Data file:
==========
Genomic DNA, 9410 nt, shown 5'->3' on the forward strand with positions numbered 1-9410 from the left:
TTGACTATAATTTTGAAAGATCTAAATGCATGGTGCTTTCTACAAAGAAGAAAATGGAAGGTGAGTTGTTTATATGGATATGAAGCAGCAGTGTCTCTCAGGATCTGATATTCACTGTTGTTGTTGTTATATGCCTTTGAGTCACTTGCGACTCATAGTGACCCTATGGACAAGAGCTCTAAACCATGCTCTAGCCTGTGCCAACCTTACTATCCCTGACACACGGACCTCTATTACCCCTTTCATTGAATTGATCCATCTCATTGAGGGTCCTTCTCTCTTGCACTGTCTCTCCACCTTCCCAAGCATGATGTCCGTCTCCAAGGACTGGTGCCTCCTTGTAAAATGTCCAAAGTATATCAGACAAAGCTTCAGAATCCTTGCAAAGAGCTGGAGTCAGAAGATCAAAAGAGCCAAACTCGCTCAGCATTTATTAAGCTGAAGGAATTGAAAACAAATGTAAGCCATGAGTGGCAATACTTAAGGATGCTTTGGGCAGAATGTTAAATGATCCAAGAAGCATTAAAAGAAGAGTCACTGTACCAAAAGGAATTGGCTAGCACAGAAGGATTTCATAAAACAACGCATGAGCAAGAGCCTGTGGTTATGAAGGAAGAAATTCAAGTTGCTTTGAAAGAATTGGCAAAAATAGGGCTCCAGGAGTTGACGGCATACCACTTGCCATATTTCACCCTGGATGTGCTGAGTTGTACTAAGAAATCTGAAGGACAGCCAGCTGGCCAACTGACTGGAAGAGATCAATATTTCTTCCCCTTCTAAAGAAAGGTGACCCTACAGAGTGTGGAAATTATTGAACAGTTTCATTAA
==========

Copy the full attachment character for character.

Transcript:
Genomic DNA, 9410 nt, shown 5'->3' on the forward strand with positions numbered 1-9410 from the left:
TTGACTATAATTTTGAAAGATCTAAATGCATGGTGCTTTCTACAAAGAAGAAAATGGAAGGTGAGTTGTTTATATGGATATGAAGCAGCAGTGTCTCTCAGGATCTGATATTCACTGTTGTTGTTGTTATATGCCTTTGAGTCACTTGCGACTCATAGTGACCCTATGGACAAGAGCTCTAAACCATGCTCTAGCCTGTGCCAACCTTACTATCCCTGACACACGGACCTCTATTACCCCTTTCATTGAATTGATCCATCTCATTGAGGGTCCTTCTCTCTTGCACTGTCTCTCCACCTTCCCAAGCATGATGTCCGTCTCCAAGGACTGGTGCCTCCTTGTAAAATGTCCAAAGTATATCAGACAAAGCTTCAGAATCCTTGCAAAGAGCTGGAGTCAGAAGATCAAAAGAGCCAAACTCGCTCAGCATTTATTAAGCTGAAGGAATTGAAAACAAATGTAAGCCATGAGTGGCAATACTTAAGGATGCTTTGGGCAGAATGTTAAATGATCCAAGAAGCATTAAAAGAAGAGTCACTGTACCAAAAGGAATTGGCTAGCACAGAAGGATTTCATAAAACAACGCATGAGCAAGAGCCTGTGGTTATGAAGGAAGAAATTCAAGTTGCTTTGAAAGAATTGGCAAAAATAGGGCTCCAGGAGTTGACGGCATACCACTTGCCATATTTCACCCTGGATGTGCTGAGTTGTACTAAGAAATCTGAAGGACAGCCAGCTGGCCAACTGACTGGAAGAGATCAATATTTCTTCCCCTTCTAAAGAAAGGTGACCCTACAGAGTGTGGAAATTATTGAACAGTTTCATTAA